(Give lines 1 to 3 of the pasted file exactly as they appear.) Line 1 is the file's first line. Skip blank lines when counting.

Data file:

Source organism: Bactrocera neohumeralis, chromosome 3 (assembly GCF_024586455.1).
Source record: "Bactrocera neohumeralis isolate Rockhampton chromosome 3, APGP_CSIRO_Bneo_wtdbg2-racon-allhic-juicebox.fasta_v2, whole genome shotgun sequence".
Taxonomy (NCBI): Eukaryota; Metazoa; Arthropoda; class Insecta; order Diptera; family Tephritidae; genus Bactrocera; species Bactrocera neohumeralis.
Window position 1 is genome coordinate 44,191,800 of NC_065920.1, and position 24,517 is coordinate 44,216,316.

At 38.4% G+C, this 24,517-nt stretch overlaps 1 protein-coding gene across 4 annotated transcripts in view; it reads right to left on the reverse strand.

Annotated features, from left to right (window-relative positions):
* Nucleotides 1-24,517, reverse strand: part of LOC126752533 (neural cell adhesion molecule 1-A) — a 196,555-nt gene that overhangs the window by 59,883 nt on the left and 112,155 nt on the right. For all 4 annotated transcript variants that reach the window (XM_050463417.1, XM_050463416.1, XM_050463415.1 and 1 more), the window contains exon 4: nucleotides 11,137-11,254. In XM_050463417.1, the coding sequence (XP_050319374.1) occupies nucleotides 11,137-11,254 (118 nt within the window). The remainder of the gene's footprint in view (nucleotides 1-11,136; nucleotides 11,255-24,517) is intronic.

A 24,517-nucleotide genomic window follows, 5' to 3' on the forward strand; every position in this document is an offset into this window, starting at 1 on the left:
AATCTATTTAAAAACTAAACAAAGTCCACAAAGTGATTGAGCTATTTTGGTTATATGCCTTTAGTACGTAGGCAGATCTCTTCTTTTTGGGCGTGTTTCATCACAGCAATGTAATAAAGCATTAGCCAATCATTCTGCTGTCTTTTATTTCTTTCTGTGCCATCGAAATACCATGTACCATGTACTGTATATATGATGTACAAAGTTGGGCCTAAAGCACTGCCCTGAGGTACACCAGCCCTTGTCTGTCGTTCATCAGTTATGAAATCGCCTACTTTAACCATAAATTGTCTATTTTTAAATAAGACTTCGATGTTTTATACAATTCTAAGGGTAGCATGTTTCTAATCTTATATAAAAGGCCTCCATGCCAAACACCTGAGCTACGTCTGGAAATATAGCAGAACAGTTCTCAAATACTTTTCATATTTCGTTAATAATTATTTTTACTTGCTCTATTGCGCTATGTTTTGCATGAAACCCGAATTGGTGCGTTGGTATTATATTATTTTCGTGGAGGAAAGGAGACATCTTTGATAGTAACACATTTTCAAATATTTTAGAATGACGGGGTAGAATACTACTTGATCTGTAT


Source organism: Bactrocera neohumeralis, chromosome 3 (assembly GCF_024586455.1).
Source record: "Bactrocera neohumeralis isolate Rockhampton chromosome 3, APGP_CSIRO_Bneo_wtdbg2-racon-allhic-juicebox.fasta_v2, whole genome shotgun sequence".
Taxonomy (NCBI): Eukaryota; Metazoa; Arthropoda; class Insecta; order Diptera; family Tephritidae; genus Bactrocera; species Bactrocera neohumeralis.